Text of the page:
Falling out of love with someone is an unfortunate part of life that all of us have had to deal with at some point – but it gets even more heartbreaking when the person who’s being fallen out of love with is you. Nothing in the world can prepare you for the feeling that someone towards whom you still feel immense emotional attachments to doesn’t love you back. You can feel left out, abandoned, and lonely to the point where you can end up convincing yourself you’ll never find love again.

However, that’s definitely not the case and you need to practice your positive thinking to remind yourself of that as often as you can. It’s very hard because you’re craving validation from someone who’ll never give it to you. Still, there are healthy ways of coping with the situation. Take a look at some tips on how to sever your emotional attachment to someone who doesn’t love you back. And remember, it’s always a work in progress, so don’t expect immediate results.

Here Are 6 Ways to Release Emotional Attachments to Someone Who Doesn’t Love You Back

1. Get yourself back out there.

It doesn’t matter whether you feel ready or not – no one feels truly, fully ready to start dating again after their relationship has broken down. But the positive side to trying to find someone new is that you meet new people all the time. Even if it doesn’t progress into a relationship, you might still end up finding people you love to spend time with as friends. Besides, the more you surround yourself with new people, the more you’ll find that validation that you needed from the emotionally unavailable person. Rebounding is not always a great idea, though. What you need might be emotional, rather than physical, attachment. If you find yourself in a situation where you don’t know if you’re leading someone else on, take it easy. Enjoy the companionship of new friends as much as you can.

2. Give yourself time to become less emotional.

There’s a reason why people say that time is the greatest healer. Even if it doesn’t seem like it, things will get better once you let some weeks and months pass. You’ll see that life goes on, that you have work and family and friendships you can put all your energy into now instead. Don’t try to feel better straight away. Allow yourself time to grieve over the love you’ve lost. If you try and suppress those feelings, they will emerge stronger and more powerful. Feel what you have to feel, as it will allow you to expunge those emotions from yourself and you can move on.

3. Reminisce about the things that went wrong in your relationship.

“Attachment is the great fabricator of illusions; reality can be attained only by someone who is detached.” – Simone Weil

These are all the things you want to avoid thinking about, right? Well, what better way to remember why you shouldn’t have any emotional attachment to that person than remember all the things they did to get you here? Do you remember your last argument? Or the annoying habits they had that kept building up until you couldn’t take anymore? It’s a great way of reconciling any residual guilt you have as well. It often happens that people coming out of failed relationships think the burden of responsibility is on them, which isn’t the case at all. Remember that this is a two-way process. In other words, the ending of the relationship should be a shared responsibility.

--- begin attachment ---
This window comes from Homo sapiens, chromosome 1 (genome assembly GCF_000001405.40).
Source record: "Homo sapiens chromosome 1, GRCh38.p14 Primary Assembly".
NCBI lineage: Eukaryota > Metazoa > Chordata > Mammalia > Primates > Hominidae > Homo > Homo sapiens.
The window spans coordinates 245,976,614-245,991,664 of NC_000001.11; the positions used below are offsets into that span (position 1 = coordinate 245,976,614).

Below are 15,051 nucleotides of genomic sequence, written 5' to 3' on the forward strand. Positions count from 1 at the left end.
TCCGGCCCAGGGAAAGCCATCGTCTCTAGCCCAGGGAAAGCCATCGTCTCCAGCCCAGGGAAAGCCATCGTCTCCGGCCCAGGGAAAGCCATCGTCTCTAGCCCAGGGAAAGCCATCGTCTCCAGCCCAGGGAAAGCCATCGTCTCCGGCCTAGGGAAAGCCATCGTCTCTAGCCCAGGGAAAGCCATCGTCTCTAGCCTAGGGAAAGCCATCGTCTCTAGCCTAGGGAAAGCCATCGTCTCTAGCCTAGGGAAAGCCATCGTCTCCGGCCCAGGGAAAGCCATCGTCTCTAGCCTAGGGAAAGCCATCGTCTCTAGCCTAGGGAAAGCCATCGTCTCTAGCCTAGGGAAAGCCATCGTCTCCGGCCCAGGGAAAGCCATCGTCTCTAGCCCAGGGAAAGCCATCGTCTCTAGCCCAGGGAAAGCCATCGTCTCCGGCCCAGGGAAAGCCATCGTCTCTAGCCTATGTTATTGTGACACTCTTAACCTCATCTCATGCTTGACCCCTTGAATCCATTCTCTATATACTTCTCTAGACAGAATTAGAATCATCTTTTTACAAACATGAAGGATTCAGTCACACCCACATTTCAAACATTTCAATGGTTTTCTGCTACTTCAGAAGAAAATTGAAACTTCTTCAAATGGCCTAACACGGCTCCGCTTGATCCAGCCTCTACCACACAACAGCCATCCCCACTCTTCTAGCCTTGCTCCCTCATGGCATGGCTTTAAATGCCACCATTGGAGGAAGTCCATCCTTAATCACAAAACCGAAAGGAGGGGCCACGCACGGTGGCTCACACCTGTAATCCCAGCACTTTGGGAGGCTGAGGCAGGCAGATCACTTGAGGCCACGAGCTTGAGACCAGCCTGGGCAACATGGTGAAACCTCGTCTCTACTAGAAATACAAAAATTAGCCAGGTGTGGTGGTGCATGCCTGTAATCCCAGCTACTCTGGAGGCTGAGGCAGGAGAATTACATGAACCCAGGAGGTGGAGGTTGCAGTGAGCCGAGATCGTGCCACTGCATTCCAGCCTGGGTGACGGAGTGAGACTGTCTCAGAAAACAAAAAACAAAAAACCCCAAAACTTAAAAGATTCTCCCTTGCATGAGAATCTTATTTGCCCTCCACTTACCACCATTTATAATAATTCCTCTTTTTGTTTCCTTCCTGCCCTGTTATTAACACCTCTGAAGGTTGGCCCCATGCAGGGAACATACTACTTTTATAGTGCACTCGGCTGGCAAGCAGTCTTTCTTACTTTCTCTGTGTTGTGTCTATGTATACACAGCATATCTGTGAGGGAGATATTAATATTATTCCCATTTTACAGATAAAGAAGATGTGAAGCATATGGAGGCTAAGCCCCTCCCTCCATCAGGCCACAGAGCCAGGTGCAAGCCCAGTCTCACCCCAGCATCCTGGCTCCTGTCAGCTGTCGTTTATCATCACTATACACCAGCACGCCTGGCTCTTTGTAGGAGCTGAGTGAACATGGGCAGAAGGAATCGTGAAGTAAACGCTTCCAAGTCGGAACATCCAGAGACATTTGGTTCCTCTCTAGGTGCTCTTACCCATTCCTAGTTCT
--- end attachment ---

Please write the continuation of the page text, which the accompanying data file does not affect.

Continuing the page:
4. Be the best version of you.

After you’ve been in a relationship for a very long time, it’s easy to lose your individual identity. Remember what makes you unique and explore it – or find something new, like a hobby you’ve never considered picking up. Pottery? Stained glass? Pilates? Pole dancing? There’s a whole world of activities out there that you can get involved in. They will engage your mind in the best way possible, so you can forget about the person that you keep thinking about. Focus on you – because you probably haven’t done that in a long, long time. Remember that you are an individual with hopes and goals and dreams that you can now achieve.

5. Close the emotional chapter of your last relationship forever.

There’s nothing more tempting than trying to get back in contact with the person you love – even if they don’t love you. Casual texts to see how they’re doing, or pretending you’ve sent the text to the wrong person. All those things are your mind’s way of trying to implant a sense of false hope. Let go of that. Delete their phone number and stop stalking them on Facebook and Instagram. The more time you have to spend apart, the better you’ll feel. Stop living in the past and look towards the future.

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6. Try to find love again.

It will seem impossible at first that you’ll ever feel a deep emotional attachment to anyone else, but you might be surprised. If your heart is open to new possibilities, you need to give it the opportunity to live them. Positive thinking is key here. If you give in to your apocalyptic thoughts that you’ve walked past your soulmate forever, you won’t feel any motivation to keep going. Instead, think about how you deserve to be loved with the same enormity that you, yourself, can love. Pick yourself up, dust yourself off, and allow yourself to feel love towards someone else. It’s a wonderful remedy for unrequited feelings.

Final thoughts on learning to release emotional attachment

At every step on the way, remember to always reassess your own feelings. Is that what you need right now? Are you making the right choices? Are you moving too quickly? Don’t force yourself into situations that you might feel uncomfortable in, just because you feel like you should. Healing from emotional attachment is a very individual process, so listen to your heart and you won’t fail. You’ll know when the right time comes to do some healing. Until then, be kind to yourself and don’t allow for the bad thoughts to enter your head. Settle for positive thinking and a good mindset instead.